Since the goals of the analysis can be tailored to the distinct requirements of a company, specific measures are then applied to the new network. Applications of SNA include the use of centrality measures, for example, that can identify the profiles of coauthors and author collaborations. In this case, the nodes are the authors and the collaborations are the ties. Thus, a social network based on “author collaboration” is born.

Each company has a different reason to identify thought leaders. For example, some pharmaceutical companies seek key scientific leaders with clinical experience in certain disease areas or research experience. Identifying the appropriate thought leader for an effective partnership should consider the company’s objectives; a KSL may be selected based on their experience and reputation, which considers factors like the number of publications, media presence, or seminar leadership. All of these can be determined by the properties used to define a network, as well as the measures applied to the network itself.

What Are the Benefits of Social Network Analysis?
As mentioned, SNA can be tailored to the needs of a company or product, specifically by defining the properties of a social network and the types of measures applied to it. Another key benefit of SNA is its scalability, meaning the approach to analyzing the network relationships can be applied to an entire community, or to a sample group of members. This can benefit a company if it is looking for a KSL whose expertise is specific to a focused area of research.

Furthermore, the general methodology behind SNA eliminates the responder bias—that which influences a participant’s response away from a truthful or accurate response—that is frequently associated with observation and survey methods used in traditional approaches to identifying KSLs. Social network analysis can demonstrate a KSL’s influence using facts derived from measurable data instead of personal opinions or referrals. While a thought leader’s publication history and their reputation as a key speaker on medical issues are still highly regarded, there are also forward-thinking individuals who fly under the radar. This is especially true for younger researchers, physicians focused on rare or recently discovered diseases, or those working on innovative treatment modalities, who may frequently offer a substantially better position in forming strategic KSL partnerships.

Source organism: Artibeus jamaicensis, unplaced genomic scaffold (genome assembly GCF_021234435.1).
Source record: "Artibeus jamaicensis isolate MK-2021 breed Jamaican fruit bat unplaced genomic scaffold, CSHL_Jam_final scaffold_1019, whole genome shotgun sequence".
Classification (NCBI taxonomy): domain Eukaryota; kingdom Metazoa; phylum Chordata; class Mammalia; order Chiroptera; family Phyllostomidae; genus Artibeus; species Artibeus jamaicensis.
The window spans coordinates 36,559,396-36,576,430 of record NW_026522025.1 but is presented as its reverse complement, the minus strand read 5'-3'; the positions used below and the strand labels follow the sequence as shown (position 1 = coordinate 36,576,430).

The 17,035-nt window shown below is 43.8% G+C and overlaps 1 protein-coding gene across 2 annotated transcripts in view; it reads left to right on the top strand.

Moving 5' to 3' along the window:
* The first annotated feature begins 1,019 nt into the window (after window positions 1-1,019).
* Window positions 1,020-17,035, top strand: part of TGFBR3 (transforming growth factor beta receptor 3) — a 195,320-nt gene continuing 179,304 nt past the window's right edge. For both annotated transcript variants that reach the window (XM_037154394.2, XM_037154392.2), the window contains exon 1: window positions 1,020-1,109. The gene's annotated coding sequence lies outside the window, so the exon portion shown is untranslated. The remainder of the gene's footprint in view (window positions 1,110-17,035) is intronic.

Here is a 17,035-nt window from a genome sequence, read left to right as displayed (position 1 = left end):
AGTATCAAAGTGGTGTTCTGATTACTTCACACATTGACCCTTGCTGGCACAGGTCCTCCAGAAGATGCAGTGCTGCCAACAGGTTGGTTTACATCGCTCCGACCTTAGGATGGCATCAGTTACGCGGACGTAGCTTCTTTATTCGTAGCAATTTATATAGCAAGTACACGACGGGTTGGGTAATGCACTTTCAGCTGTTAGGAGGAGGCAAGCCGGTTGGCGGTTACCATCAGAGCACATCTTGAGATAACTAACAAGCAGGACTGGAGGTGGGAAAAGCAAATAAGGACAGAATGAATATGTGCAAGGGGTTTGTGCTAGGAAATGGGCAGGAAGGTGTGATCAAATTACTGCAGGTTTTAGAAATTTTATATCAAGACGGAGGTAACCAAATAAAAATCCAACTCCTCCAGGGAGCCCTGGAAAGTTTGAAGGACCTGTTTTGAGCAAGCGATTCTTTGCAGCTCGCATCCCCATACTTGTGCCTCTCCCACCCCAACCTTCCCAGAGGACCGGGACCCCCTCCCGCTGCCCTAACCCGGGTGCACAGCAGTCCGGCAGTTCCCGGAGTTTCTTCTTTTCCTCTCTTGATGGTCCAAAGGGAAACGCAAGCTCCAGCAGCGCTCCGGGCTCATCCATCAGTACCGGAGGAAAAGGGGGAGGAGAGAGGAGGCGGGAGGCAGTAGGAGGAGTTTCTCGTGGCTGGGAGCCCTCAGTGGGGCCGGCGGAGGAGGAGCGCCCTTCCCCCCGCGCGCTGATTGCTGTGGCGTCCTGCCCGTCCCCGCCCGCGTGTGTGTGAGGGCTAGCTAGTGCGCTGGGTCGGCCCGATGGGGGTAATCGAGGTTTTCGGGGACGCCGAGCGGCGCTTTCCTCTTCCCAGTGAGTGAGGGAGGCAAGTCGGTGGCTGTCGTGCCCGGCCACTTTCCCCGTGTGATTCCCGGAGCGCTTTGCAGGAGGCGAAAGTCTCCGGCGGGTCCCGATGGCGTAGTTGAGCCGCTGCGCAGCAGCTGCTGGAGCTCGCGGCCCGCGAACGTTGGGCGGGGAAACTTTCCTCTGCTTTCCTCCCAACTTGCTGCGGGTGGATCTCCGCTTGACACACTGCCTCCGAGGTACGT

The value of social network analysis to identify key scientific leaders is demonstrated in its quick adoption by the medical sectors beyond pharma. Smaller companies, medical device manufacturers, and numerous other industries are using SNA methodology to provide insight into identifying the leading experts in a certain field. In turn, proper KSL identification can effectively influence an efficient path to market access. Beyond this goal, finding the right scientific leaders can help companies strategically develop their product and brand, or direct innovative research activities.